Oklahoma City-based Chaparral Energy Inc. (NYSE: CHAP) on Sunday filed for a Chapter 11 bankruptcy restructuring with some of its debtholders in a so-called prepackaged plan of reorganization. Under the terms of the plan, all $300 million of Chaparral’s existing unsecured debt will be converted to equity.
More than 30 oil and gas exploration and production (E&P) production companies have filed bankruptcy so far in 2020, according to data maintained by law firm Haynes and Boone. Through the end of July, nearly $50 billion in secured and unsecured debt has been included in the filings.
From 2015 through July, $171.4 billion in debt has been restructured. During that time, 115 Texas-based companies have filed for bankruptcy, as have 36 Delaware-based firms. Bankruptcies in Texas have totaled about $105 billion of the total.
Chaparral’s deal with its creditors includes $175 million in new lending through a reserves-based exit facility and “a fully backstopped $35 million new money convertible note rights offering.” Existing equity holders, with some exceptions, will be wiped out once the new equity is distributed.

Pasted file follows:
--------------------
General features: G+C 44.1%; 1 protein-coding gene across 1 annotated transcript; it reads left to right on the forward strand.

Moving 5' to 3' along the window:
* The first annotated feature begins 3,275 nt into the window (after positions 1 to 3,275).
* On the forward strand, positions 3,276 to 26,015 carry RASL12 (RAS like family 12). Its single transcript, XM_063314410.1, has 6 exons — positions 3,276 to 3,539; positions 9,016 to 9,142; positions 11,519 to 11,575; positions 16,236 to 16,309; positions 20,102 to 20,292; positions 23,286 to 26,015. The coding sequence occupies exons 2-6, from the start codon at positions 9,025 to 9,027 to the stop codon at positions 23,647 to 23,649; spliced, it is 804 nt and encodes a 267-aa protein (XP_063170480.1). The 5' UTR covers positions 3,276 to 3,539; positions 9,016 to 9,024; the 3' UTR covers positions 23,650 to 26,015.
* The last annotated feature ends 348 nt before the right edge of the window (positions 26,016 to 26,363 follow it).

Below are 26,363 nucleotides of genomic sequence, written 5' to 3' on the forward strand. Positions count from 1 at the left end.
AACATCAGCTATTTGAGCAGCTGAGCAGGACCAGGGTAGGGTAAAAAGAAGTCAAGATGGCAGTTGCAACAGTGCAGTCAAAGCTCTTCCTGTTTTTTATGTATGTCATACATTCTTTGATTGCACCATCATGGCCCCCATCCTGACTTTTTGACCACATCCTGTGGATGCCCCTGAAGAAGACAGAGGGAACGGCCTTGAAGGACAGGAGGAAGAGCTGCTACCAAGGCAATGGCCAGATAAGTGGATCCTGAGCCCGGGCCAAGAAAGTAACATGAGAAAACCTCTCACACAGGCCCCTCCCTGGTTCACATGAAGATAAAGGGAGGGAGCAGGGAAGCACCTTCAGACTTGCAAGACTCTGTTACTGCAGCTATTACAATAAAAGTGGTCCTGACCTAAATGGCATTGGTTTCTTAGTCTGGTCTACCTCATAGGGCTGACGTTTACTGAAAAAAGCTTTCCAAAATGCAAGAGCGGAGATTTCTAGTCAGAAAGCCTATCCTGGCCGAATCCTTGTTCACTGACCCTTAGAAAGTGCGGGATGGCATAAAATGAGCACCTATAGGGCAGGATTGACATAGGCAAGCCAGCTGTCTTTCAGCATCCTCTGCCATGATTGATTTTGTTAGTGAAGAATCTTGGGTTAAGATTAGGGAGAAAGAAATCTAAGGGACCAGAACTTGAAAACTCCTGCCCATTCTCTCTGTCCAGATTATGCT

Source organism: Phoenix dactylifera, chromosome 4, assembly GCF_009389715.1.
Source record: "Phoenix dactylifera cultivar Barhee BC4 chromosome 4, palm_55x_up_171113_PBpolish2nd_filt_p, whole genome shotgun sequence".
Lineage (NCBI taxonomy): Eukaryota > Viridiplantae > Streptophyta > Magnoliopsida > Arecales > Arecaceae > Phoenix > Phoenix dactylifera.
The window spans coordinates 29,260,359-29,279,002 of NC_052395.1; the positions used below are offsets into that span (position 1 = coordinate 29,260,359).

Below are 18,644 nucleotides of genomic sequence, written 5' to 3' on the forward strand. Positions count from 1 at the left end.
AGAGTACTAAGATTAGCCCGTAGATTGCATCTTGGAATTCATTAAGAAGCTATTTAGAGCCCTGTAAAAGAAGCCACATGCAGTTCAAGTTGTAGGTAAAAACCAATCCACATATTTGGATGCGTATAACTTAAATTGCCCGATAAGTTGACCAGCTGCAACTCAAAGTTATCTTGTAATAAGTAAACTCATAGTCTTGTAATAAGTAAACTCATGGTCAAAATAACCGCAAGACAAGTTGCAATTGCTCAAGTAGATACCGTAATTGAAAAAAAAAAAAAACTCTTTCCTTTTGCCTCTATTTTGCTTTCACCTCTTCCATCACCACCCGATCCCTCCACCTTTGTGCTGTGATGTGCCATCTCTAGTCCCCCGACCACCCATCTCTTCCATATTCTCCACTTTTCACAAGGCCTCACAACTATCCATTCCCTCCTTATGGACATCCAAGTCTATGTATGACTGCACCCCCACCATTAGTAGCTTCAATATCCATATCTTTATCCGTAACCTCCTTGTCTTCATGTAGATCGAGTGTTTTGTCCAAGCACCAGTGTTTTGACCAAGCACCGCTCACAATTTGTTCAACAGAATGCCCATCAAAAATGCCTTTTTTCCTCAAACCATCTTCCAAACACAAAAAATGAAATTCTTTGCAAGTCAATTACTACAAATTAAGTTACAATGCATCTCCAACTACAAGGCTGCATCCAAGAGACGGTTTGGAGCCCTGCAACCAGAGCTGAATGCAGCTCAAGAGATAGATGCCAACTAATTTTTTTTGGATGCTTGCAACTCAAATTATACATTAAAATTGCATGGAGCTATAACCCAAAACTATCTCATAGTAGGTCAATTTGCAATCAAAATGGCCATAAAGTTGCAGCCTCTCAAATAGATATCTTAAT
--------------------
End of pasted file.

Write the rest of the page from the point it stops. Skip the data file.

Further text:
It’s worth asking whether basing more lending on oil and gas reserves still in the ground remains a reasonable way to value E&P companies. Last month, when Chevron Corp. (NYSE: CVX) announced a $5 billion all-stock deal to acquire Noble Energy Inc. (NYSE: NBL), Chevron said the deal increased its proved oil and gas reserves by 18% at an average cost of less than $5 per barrel of oil equivalent and that the acquisition adds almost 7 billion barrels of risked reserves at less than $1.50 per barrel.
At the end of 2019, Chaparral reported 96.6 million barrels of oil equivalent reserves. At $5 a barrel, that’s less than $500 million. When the company exits bankruptcy, its new debt will total around 40% of the value of its reserves.
According to analysts at Rystad Energy, so far in 2020, the E&P industry already has issued $10.5 billion in new borrowing. Capital raises have been aimed at two things: debt refinancing and drilling capex support. Chaparral’s bankruptcy filing keeps it in the game for a while.
Rystad also wonders if now is the right time for asset-specific acquisitions. Chevron’s deal for Noble Energy indicates that the time is indeed good for buyers with some heft. There aren’t many of those around, but Chaparral’s new owners are going to be beating the bushes to find one.
As a standalone producer, Chaparral likely cannot survive. What the lenders have to be hoping for is a sale, and soon, before the company has to liquidate or sell its reserves for a lower price than Noble did.